COOPERSTOWN – The Baseball Hall of Fame’s new president, Tim Mead, plans a Q&A with visitors at 10 a.m. tomorrow (Saturday) during Community Day, where local fans will be admitted for free, (a $23 value for adults with drivers’ license or other ID).
Mead , who succeeded Jeff Idelson at the end of the 2019 Induction, spent a career at the Los Angeles Angels, the last decade at vice president/communications. Following the Q&A in the Grandstand Theater, a film, “Generations of the Game,” will be screened.
COOPERSTOWN – Class of 2019 Hall of Famer Lee Smith has returned this week to the scene of his Induction as celebrity host for the Pathfinder Village-Baseball Hall of Fame Golf Invitational, which begins today at the Leatherstocking Golf Course.
The former Chicago Cub will join 23 amateur foursomes on the 18th to support a golf event that raises scholarship funds for Pathfinder Village, the residential community in Edmeston for people with Down syndrome and other developmental disabilities.
COOPERSTOWN – Tim Mead is anything if not approachable.
Walking by that display board of standings in front of the Hall of Fame the other day, Glendaly Garcia of Hartford, Conn., called out to the new president of Baseball’s Mecca: “Can you take our photo?”
Unhesitatingly, he did, then posed with the family, now thrilled at meeting the man who holds one of the highest-profile jobs in the National Pastime.
That kind of personal touch is important, the Garcias can tell you: A decade ago, dad Luis was diagnosed with cancer, and the family brought him to Cooperstown to fulfill a lifelong dream. He recovered, and a month ago was diagnosed with brain cancer.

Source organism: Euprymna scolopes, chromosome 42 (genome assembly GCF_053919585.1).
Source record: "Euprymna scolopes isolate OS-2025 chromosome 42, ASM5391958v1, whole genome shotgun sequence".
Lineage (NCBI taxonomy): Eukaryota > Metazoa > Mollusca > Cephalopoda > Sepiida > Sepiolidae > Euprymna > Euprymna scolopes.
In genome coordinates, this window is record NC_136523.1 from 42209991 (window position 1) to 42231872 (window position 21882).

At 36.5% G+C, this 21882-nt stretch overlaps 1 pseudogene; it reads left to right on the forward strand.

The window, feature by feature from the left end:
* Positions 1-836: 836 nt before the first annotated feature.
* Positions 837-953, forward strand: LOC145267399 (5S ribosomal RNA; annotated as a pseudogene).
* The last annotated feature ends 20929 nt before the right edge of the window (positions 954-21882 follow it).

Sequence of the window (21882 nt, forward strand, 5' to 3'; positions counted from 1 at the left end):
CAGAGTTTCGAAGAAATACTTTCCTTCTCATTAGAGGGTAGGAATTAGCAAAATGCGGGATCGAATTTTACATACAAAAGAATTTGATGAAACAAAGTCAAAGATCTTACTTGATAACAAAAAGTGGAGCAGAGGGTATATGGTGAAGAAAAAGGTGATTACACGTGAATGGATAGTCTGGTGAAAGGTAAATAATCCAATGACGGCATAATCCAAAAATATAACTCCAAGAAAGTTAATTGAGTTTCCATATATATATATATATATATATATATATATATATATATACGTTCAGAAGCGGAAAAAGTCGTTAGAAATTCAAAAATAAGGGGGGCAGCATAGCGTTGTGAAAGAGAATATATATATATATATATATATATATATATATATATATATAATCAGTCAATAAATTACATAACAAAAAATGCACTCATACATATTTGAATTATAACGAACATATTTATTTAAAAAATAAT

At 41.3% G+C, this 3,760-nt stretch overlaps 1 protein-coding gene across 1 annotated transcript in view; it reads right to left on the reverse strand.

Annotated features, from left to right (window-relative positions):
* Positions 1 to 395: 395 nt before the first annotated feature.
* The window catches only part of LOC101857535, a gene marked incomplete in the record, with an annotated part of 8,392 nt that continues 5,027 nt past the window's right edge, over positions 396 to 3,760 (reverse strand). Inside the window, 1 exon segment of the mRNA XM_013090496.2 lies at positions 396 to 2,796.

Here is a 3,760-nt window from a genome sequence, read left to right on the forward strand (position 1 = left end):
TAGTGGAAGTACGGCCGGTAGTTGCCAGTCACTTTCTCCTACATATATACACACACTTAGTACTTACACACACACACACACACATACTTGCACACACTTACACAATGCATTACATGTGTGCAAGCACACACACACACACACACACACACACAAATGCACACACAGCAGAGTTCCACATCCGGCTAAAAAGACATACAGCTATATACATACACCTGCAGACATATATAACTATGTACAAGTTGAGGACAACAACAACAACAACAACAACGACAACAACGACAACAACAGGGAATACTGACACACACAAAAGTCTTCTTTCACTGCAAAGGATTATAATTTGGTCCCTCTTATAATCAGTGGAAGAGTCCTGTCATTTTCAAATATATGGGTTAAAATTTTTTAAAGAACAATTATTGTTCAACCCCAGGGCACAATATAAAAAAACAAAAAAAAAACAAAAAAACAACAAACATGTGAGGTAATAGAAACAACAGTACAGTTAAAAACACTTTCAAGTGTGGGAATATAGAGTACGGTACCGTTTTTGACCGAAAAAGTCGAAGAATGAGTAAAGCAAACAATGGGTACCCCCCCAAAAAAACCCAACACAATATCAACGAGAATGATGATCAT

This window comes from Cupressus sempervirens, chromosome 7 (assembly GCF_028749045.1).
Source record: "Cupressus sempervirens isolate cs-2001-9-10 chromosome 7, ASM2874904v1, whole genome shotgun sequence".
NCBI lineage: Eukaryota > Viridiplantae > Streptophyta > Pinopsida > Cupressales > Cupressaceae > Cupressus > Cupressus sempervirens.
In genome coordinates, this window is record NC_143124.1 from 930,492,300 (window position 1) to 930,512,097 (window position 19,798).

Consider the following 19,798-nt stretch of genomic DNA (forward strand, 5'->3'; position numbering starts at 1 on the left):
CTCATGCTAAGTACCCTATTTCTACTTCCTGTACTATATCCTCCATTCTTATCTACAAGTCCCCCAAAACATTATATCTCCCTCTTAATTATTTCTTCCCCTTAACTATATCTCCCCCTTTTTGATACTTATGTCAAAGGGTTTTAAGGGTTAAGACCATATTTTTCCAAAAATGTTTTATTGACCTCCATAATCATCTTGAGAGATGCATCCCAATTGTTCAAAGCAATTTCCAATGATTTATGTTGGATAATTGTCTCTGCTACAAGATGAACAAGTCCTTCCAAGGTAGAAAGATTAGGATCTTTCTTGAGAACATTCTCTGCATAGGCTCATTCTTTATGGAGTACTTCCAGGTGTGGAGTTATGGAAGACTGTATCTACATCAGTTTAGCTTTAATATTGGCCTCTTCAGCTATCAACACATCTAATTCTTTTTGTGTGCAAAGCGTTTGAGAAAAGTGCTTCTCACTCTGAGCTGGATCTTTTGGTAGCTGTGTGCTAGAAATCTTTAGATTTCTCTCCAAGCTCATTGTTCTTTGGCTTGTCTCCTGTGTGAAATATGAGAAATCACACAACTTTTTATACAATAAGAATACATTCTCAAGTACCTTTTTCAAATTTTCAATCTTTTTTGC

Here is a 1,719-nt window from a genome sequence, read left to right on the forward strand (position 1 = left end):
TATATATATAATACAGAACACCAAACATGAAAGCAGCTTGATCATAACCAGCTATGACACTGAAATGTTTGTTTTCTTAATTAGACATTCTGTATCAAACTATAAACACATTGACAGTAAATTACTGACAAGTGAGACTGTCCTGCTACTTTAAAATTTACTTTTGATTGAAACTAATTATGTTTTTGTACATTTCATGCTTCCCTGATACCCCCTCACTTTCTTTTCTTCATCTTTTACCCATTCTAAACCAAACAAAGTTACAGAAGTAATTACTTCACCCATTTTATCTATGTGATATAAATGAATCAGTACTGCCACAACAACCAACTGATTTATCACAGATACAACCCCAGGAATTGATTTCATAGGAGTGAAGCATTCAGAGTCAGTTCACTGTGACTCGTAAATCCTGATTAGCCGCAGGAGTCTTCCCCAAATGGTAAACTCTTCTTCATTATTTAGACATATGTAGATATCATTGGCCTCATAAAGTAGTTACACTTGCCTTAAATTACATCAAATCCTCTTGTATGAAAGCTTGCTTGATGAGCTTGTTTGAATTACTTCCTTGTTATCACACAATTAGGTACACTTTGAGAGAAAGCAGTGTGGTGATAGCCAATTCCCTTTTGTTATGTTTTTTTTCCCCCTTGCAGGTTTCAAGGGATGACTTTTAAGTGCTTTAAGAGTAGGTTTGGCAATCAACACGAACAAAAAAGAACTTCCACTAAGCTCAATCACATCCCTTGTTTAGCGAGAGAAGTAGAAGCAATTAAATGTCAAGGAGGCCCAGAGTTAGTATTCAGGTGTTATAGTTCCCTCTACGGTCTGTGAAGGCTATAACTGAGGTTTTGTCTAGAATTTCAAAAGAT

Meeting Tim Mead made their visit that much more special.
Editor’s Note: Tim Mead, incoming Baseball Hall of Fame president, cited John Scolinos, baseball coach at his alma mater, Cal Poly Pomona, as a lifelong inspiration, particularly Scolinos’ famous speech “17 Inches.” Chris Sperry, who published sperrybaseballlife.com, heard Scolinos deliver a version in 1996 at the American Baseball Coaches Association in Nashville, and wrote this reminiscence in 1916 in his “Baseball Thoughts” column.
By CHRIS SPERRY • from www.sperrybaseballlife.com
In 1996, Coach Scolinos was 78 years old and five years retired from a college coaching career that began in 1948. He shuffled to the stage to an impressive standing ovation, wearing dark polyester pants, a light blue shirt, and a string around his neck from which home plate hung — a full-sized, stark-white home plate.
After speaking for 25 minutes, he said:
“You’re probably all wondering why I’m wearing home plate around my neck. Or maybe you think I escaped from Camarillo State Hospital,” he said, his voice growing irascible. I laughed along with the others, acknowledging the possibility.
“No,” he continued, “I may be old, but I’m not crazy. The reason I stand before you today is to share with you baseball people what I’ve learned in my life, what I’ve learned about home plate in my 78 years.”
Several hands went up when Scolinos asked how many Little League coaches were in the room. “Do you know how wide home plate is in Little League?” After a pause, someone offered, “Seventeen inches,” more question than answer.
COOPERSTOWN – Tim Mead, 61, 22-year vice president/communications for the Los Angeles Angels, has been named president of the Baseball Hall of Fame, Hall board Chairman Jane Forbes Clark announced a few minutes ago.
“The Board of Directors is very pleased that Tim has accepted the position of President of the Hall of Fame,” said Clark. “Tim is deeply respected throughout the baseball industry, among players, executives and media alike. He has a great affection for the game and its history, and we are looking forward to having him leading the efforts of the National Baseball Hall of Fame and Museum.”
In his most recent position, Mead, who has spent 40 years with the Angels, oversaw the team’s media relations, publicity and broadcasting operations. He was assistant general manager in 1994-97. He had started in the public relations department in 1980, became director of media relations in 1985 and assistant vice president/media relations, in 1991.